Thursday, October 13, 2016

The Breast (1972) by Philip Roth

Breasts! People love them.
Book Review
The Breast (1972)
 by Philip Roth

  I remain skeptical of the merits of the "novella" as an art form.  Too long to be a short story, too short to demand the attention required of a novel, it exists in an indeterminate space in the market-place and really only finds a ready audience in high school and college Literature class, where the length makes them preferable.    The idea of spending money on a novella,  20 dollars for a book that is guaranteed to be under 150 pages, makes me cringe.   The Breast is a firm 78 pages, and is basically the opening sentence of the Metamorphsis by Franz Kafka extended for an additional 78 pages.

   The narrator,  David Kapesh, is a college English professor who is mysteriously transformed from a human form into a similarly weighted (155 pounds) female human breast.   He is, to put it mildly, not pleased with the situation, but is very limited in his options, being unable to move on his own and lacking limbs or sensory organs.   The Breast rates about a five on the naughtiness scale.  Much of the text deals explicitly with the impact his transformation has on his sexuality, and to get it into literally spoils the only plot point in the entire book.

Show Review: Margo Price and the Price Tags @ The Troubador

Margo Price sound checks before her Troubadour show

Show Review:
Margo Price and the Price Tags @ The Troubadour
Hollywood, CA.

  I like to consider this blog a single narrative.  2006-2008: Early beginnings, local music scene, show promotion, cat dirt records.   2009-2015:   Zoo Music, Dirty Beaches, Crocodiles, Dum Dum Girls, national indie music scene 2016:  Margo Price,  national music scene.     Margo Price is about a year into the three year virtuous circle of a new artist with a hit record.   Her current album sales are in excess of 30 thousand.    The recent appearance on the Anthony Bourdain show on CNN led to a 200 percent increase in album sales, following similar bounces from appearances on Saturday Night Live and CBS This Morning.    Since the release of her record, Margo Price has signed a publishing admin deal, she has touring package offers on the table, and she's already booked significant festival gigs for 2017.  Her reception certainly exceeds anything I've witnessed on the Indie side in the period between 2006 and 2015.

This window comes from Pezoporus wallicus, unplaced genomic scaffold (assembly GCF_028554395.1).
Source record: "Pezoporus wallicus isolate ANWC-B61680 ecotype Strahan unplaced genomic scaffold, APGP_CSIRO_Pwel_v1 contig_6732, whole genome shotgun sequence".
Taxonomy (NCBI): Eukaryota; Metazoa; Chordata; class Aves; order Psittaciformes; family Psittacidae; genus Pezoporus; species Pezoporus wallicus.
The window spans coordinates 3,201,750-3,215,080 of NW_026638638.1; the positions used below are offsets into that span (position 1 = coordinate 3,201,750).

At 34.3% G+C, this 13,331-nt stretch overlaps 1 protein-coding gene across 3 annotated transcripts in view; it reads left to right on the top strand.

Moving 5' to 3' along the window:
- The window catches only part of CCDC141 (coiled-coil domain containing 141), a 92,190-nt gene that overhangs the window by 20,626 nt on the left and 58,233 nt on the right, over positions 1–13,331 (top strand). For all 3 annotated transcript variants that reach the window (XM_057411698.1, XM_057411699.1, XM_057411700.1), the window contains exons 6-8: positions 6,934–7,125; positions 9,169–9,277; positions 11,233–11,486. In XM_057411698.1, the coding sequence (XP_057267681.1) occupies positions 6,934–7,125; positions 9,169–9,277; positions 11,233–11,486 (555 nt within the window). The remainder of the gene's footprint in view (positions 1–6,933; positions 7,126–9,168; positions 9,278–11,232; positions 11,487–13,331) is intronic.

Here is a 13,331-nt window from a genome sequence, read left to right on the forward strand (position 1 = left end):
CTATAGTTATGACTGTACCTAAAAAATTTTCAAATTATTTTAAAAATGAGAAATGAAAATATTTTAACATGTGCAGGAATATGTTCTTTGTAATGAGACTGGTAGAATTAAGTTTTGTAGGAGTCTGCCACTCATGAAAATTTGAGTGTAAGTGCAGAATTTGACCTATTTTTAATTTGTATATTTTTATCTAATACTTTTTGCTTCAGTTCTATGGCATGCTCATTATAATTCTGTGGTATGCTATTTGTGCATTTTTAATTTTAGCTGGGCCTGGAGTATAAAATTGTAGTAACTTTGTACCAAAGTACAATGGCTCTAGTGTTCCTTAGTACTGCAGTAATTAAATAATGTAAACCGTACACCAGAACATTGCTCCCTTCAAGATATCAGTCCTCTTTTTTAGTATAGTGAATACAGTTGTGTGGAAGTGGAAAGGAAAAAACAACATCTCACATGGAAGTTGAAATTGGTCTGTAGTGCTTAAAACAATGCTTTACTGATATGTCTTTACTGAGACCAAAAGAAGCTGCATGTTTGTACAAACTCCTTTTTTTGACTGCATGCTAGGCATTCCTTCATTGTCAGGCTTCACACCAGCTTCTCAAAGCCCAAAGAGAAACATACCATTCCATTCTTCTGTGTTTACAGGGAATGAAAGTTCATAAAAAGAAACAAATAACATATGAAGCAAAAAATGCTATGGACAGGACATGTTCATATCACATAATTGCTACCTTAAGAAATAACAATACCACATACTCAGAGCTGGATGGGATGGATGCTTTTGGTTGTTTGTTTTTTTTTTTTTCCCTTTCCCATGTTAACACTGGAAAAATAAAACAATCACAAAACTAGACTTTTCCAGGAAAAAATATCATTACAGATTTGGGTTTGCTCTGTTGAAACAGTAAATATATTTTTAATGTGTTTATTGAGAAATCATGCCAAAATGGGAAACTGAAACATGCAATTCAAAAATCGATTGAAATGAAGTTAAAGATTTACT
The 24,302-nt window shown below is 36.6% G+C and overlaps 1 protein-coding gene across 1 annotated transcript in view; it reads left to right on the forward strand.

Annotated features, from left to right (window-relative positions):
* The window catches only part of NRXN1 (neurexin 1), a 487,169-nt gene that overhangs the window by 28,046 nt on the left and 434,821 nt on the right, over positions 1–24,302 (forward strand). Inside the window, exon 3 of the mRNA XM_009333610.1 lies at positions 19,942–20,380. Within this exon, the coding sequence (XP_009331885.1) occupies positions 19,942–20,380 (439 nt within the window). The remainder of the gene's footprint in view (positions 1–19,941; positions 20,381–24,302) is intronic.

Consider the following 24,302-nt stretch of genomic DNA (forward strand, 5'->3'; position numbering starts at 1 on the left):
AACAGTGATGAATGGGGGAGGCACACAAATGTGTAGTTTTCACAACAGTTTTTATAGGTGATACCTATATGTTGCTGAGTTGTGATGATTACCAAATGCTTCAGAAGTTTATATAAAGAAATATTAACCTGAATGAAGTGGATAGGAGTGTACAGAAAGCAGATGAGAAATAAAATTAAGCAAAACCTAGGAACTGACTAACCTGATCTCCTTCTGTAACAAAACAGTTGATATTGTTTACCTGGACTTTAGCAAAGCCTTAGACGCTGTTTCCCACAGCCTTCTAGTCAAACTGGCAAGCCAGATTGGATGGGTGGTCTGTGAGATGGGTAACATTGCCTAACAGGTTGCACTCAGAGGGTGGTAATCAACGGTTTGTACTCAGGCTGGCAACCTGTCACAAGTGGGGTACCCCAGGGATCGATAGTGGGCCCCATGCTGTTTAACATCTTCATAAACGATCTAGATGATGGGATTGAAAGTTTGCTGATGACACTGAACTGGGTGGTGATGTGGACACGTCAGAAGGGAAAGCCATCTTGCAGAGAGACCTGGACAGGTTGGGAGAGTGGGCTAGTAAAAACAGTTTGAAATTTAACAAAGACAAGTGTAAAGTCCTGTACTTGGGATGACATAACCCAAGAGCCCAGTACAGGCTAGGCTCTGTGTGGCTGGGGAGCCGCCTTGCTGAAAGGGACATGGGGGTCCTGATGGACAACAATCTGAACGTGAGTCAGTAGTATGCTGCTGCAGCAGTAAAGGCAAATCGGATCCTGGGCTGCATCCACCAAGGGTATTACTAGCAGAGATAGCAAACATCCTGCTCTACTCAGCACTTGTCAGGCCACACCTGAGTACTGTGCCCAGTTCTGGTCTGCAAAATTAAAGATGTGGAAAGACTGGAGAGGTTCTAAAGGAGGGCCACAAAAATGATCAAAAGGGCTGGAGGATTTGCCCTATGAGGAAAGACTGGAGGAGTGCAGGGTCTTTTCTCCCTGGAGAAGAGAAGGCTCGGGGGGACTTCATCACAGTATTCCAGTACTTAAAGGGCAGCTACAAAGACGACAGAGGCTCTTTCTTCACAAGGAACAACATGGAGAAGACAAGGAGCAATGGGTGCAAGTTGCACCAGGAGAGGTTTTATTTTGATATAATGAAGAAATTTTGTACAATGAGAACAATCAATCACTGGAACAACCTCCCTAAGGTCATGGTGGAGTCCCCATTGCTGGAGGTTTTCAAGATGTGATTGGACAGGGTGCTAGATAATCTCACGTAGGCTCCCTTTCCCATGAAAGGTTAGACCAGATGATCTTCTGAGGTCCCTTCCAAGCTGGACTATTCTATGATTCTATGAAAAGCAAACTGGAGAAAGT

I remember, for example, reviewing the sales figures from the Dirty Beaches double LP, an album which received a Best New Music from Pitchfork and benefited from perfect PR and physical distribution across three continents and thinking, "Damn, this is it."   As in, "this record did amazing and it's still barely worth while from a  financial perspective."  It wasn't break even but it was small enough to make me wonder- this is in 2014- whether the whole idea of making things work at an indie level is an inherently unsustainable project.

  It's like, when you start a creative project the question is, "Let's say it succeeds beyond your wildest big is that?"  With Dirty Beaches and the other projects I've witnessed first hand, the answer was, "Not big enough."  That is no reflection on the artistic merit of the specific projects, just a statement that financially speaking, getting involved isn't "worth it."    One of the thing I picked up over the last couple years is that there are certain parts of the music business where success really does mean success.  Pop music of course.  Hip Hop.  And Country.

   And it's gratifying to see it all play out in real time, for such a deserving artist.  I spent last night watching the show with Margo's mom in the balcony.  Midwest Farmers Daughter is as much about her as it is Margo, and I can testify that everything on that album- every single line- is true.  It's interesting to see the impact of sudden success on people.  One thing I've learned is that solves zero problems.  Like, if one day, you are broke and addicted to drugs, and then the next day you win 10 million dollars, it doesn't wipe out all the experiences that led you to where you were before the 10 million dollars.

  With Margo Price, she really struggled in a way that I know is very familiar to anyone who has participated in the local music scene in any number of cities.  And her mom struggled too, which is something we talked about as we sat there, watching William Tyler, the opening act, play an excellent set of solo, acoustic guitar, heavily weighted towards songs from his new record, Modern Country.   My point is that success doesn't wipe away those years of struggle.   And in my experience- this has nothing to do with Margo- people are just as likely to look back nostalgically at the pre-success "good ole days" as they are to revel in the moment.